At least Rational advertises! And they don't
just advertise Rose and ClearCase -- I've seen
actual Ada ads, which is what is needed.
I clipped out the full-page "steel vault"
Apex Ada ad and put it up on my cubicle wall.
The ad was placed in Government Computer News,
which is probably not the most helpful place,
but at least it's something.
Advertising is the difference between life
and death for products. Where would Coca
Cola be without advertising?
The funny thing about ads is that people
respond to them even if the ad says
nothing in particular about your product.
You don't even need to trumpet the virtues
of the product most of the time -- what
you are looking for is penetration of
the consumer's awareness. Mindshare is
a terrible thing to waste! Think about
Nike. Think about Miller Lite beer.
Advertising is an odd enterprise that
points up goofy aspects of human motivation
and thinking patterns. For example, you'll
find that supply creates demand, a
counterintuitive but useful piece of
Another odd result -- people trust you
if they see ads from you more than a couple
I appreciate Green Hills Software for at
least mentioning Ada in their ads -- even if
it's only one word. At least people can see
that there is an Ada product that can be
purchased. Plus it shows up in Embedded Systems
Programming magazine, a place where programming
tools are sold and something that programmers
But it's not enough. The only thing that can
help Ada is good advertisements that focus on
the products that are being sold. This means
that vendors have to do it. AJPO can't do it
because they aren't selling a product. That's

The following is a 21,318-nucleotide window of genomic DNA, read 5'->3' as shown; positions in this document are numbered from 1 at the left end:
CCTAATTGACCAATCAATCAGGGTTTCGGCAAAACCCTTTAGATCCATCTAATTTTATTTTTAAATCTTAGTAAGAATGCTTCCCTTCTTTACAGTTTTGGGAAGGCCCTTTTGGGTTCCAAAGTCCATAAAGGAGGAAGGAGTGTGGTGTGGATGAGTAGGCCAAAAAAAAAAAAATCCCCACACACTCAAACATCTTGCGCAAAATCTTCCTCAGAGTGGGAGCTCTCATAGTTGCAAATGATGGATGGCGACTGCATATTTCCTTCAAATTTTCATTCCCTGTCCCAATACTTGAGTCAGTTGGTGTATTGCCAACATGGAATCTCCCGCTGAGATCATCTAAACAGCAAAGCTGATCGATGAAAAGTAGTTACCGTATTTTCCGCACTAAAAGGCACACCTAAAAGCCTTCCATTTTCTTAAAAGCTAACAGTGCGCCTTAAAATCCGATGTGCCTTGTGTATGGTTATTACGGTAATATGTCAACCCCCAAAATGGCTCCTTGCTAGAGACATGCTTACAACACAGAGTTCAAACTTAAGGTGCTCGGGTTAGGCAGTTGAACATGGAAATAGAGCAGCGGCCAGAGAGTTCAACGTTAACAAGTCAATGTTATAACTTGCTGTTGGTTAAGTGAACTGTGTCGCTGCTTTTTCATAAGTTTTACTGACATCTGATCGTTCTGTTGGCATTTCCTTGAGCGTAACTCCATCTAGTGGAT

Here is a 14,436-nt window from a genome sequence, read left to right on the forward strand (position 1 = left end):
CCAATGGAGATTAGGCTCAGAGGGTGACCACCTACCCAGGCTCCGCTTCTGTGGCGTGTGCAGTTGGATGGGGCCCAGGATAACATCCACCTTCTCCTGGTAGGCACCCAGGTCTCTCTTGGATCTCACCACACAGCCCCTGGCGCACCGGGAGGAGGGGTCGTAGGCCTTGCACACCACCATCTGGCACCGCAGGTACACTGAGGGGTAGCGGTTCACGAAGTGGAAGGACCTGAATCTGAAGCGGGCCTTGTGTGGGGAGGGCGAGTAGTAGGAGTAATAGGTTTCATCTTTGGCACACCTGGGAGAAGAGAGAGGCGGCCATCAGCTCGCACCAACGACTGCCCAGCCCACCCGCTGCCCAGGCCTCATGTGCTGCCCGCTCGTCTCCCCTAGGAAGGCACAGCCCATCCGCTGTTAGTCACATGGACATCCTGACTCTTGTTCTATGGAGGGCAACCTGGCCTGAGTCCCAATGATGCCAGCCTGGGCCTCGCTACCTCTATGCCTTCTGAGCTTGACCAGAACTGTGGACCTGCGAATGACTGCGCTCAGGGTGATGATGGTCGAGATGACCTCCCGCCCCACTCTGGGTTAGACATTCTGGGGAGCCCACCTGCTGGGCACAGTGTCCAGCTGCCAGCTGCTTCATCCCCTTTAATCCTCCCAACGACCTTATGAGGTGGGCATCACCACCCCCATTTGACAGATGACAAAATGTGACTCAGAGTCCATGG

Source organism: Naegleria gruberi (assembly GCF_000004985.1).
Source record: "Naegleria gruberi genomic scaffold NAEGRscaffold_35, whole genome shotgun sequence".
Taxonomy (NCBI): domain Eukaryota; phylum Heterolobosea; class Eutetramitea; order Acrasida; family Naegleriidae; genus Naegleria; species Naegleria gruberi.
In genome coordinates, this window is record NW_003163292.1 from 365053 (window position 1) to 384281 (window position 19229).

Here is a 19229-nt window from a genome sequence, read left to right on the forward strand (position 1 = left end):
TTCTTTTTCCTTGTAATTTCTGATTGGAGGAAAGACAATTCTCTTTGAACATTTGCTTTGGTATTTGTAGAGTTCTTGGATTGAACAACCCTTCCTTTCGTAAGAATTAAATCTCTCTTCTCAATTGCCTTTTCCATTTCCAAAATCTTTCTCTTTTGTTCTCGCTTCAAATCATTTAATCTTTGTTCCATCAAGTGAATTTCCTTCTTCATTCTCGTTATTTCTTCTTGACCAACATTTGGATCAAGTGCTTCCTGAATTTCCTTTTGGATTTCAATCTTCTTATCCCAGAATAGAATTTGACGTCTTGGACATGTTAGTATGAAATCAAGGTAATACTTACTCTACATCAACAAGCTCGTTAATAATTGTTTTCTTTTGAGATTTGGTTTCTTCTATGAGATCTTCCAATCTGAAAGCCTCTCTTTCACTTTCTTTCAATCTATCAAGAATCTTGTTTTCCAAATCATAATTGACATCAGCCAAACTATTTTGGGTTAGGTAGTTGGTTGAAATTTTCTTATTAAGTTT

the flaw behind the AJPO ads, slick as they were.
Of course we all know, Ada vendors know, everyone
knows that (1) DoD is still the biggest market
for Ada, (2) the pricing structures for the DoD
market and the commercial market are as
incompatible as Windows and Unix (which means,
for those who aren't aware of the $100 hammer
facts of life, that Ada vendors can make more
money per unit selling to DoD), and (3) most of the
big Ada vendors have other products to sell besides
Ada (so split the marketing budget into two pieces,
and focus the Ada budget on DoD trade shows).
These factors all drive Ada vendors to have a
a disincentive to market Ada outside the DoD world.
But all of these reasons strike me as cringing,
slinking, tail-between-the-legs reasons. That's
no way to grow a business. Vendors need more guts,
more chutzpah, to get their Ada products to play a
Rational is showing that kind of chutzpah now in a
different direction in their attempt to single-
handedly inaugurate the UML era; they seem to be
Like I said in my last letter about marketing: there's
a growing, soon to be booming commercial market for
real-time embedded software out there, and it's
waiting like virgin territory for good technologies
with good marketing programs. In the words of the
gospel: "The fields are white unto harvest". Mindshare
abhors a vacuum, and those other languages are rushing
in to get a share of the pie, including the obviously
inappropriate ones. Ada people, think big!
Remember our USP (I haven't heard anyone object so far,
so I assume you all agreed the USP in my previous notes ;)
>> see http://www.acm.org/archives/wa.cgi?A2=ind9802&L=team-ada&O=T&P=5469
"Ada is the most powerful language for real-time
object oriented software." [repeat sotto voce]
Wouldn't it be nice of the world knew this, especially
at this critical juncture? Microsoft is on the verge
of "legitimatizing" (read: "annihilating the other
vendors in") the field of real-time operating systems.
Assume Visual C++ is to become the language of choice.
How does your stomach feel?
Now: how do we let the world know? We can do our
little TeamAda-type promotions (and I have), but
the vendors must jump on the bandwagon and claim
their rightful share of the upcoming $100s of millions
to be spent in this arena.
Ada compilers and tools are the result of intense
intellectual effort and heavy monetary investment.
You've spent the money and energy to make the
products, why don't you try to sell them?
mailto:[log in to unmask]
P.S. When people want to know about real-time
programming, point them to the Burns & Wellings
book "Real-Time Systems and Programming Languages"
(second edition, Addison-Wesley, 1997). It's a
damn fine book, and Ada features prominently and
positively throughout it. It is a good tool for
Ada mindshare growth, and couldn't have been published
at a better time for our purposes.
BTW, I saw six copies of this book at a local